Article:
Wrong About Japan
I have never read anything by Peter Carey before, but he is said to be a fairly good novelist. His newest book, Wrong About Japan, is classified as a Travel book, but after reading it, I have decided that it is more of a Travel Narrative, and almost like a short, underdeveloped novel.
Overall, I would say it is a fair book. It gives the reader an interesting impression of Tokyo, discusses some new facts that I never knew before, and occasionally excites the reader. I recommend buying it, or at least getting you hands on it.
It is quite obvious that Carey is a trained (or at least practiced) novelist. The most apparant novelist trait that he melds into his Travel writing technique is a strong narrative. He carries the reader through a chronological chain of events, with him as the narrator. But the aspect that makes narration in his book more novel-like is his incorporation of dialogue. Many of the passages are only dialogue, and these scenes seem like normal fiction dialogue writing.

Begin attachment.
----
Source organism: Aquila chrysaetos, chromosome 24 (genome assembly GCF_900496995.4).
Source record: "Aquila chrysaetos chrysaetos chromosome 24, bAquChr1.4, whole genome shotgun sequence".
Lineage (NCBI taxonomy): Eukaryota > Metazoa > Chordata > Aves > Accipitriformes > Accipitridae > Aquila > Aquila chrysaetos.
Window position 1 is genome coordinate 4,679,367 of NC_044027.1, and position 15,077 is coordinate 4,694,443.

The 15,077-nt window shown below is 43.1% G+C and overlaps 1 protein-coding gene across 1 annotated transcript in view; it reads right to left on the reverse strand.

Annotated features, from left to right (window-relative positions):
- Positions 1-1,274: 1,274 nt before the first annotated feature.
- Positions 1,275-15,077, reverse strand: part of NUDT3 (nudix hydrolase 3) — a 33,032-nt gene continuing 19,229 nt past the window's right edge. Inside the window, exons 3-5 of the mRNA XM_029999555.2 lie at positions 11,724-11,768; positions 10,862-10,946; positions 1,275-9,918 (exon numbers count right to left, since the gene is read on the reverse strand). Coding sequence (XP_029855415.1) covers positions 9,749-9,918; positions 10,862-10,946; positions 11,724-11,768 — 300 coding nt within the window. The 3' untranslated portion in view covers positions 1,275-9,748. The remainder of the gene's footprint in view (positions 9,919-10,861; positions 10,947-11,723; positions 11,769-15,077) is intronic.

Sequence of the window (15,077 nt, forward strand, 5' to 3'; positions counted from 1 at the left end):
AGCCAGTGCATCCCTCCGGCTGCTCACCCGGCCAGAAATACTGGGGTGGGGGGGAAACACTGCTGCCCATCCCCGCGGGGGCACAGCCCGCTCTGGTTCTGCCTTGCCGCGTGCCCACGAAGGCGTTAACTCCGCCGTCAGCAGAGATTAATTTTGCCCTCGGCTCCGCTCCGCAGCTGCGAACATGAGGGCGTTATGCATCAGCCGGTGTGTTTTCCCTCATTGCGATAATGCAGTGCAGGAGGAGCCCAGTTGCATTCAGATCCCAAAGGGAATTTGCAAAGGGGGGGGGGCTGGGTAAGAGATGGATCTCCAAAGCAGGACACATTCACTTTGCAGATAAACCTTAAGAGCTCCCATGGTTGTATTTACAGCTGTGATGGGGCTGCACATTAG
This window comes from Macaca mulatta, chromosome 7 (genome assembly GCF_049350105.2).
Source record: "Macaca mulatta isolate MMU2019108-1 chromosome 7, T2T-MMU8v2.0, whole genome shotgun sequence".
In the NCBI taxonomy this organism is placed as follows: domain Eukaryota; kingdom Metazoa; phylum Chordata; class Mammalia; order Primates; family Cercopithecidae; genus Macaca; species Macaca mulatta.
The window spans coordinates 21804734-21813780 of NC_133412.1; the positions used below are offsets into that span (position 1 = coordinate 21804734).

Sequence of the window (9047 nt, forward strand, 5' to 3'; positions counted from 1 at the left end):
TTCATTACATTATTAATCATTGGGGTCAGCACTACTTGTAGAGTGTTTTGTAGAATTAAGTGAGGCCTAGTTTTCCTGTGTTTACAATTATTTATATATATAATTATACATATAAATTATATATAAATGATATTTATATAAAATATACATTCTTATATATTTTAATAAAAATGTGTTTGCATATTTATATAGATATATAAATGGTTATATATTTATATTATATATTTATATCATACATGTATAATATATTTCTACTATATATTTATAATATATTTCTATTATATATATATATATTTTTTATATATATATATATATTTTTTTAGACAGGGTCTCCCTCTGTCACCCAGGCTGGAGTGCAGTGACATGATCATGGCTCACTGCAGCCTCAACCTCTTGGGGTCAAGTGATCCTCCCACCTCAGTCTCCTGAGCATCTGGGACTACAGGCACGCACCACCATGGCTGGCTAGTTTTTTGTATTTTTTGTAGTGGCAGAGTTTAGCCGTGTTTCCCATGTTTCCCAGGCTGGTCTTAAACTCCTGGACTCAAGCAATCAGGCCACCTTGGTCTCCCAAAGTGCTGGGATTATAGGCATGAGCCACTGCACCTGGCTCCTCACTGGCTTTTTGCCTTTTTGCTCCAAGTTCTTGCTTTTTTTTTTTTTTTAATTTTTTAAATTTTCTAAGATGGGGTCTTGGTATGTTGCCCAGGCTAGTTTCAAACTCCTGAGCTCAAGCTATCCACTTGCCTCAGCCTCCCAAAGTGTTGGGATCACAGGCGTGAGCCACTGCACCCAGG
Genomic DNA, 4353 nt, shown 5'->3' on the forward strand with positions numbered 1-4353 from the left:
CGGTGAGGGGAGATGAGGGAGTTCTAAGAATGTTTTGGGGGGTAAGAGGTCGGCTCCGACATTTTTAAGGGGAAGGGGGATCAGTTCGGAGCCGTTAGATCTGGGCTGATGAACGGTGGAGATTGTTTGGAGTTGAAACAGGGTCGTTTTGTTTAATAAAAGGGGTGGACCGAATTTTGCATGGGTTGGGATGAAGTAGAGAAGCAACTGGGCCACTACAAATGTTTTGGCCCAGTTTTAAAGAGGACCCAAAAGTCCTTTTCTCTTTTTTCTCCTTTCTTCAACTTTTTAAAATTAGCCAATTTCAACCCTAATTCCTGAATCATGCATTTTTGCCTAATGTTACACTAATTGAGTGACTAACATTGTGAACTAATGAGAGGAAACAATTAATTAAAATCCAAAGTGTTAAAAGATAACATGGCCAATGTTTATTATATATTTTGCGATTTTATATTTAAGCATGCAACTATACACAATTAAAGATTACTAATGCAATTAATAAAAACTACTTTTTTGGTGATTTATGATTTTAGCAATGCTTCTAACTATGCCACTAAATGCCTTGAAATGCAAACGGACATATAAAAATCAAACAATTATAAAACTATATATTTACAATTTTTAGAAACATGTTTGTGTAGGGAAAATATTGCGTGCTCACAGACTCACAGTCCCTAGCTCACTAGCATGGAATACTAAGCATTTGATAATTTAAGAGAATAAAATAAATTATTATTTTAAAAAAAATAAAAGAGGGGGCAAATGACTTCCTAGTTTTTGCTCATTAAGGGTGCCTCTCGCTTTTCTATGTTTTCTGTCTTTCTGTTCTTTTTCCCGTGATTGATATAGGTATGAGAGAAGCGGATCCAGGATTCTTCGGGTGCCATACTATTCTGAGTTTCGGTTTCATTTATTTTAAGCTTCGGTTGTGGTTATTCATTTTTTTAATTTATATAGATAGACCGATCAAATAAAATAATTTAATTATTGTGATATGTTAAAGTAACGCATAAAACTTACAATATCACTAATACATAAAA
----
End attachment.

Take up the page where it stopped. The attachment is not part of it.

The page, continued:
I was a little disappointed to learn that Takashi, one of the more vibrant characters in the book, was completely fictional. Yes, Carey is not a good jounralist: he created fictional characters in a non-fiction book, he lost his notes notes quite often, he lost business cards frequently, and he was inconsistent in his travel planning.
After reading the book, I felt like Carey kept the best parts for him and his son. Perhaps the fact that he was travelling with his son is the reason he decided to keep his travel logue; so he could write more on the theme of "A Father's Journey With His Son," seeing as that was the subtitle of the book.
This book is indeed worth reading - it is very short, and will take little time - but I personally was hoping for a little more from it ...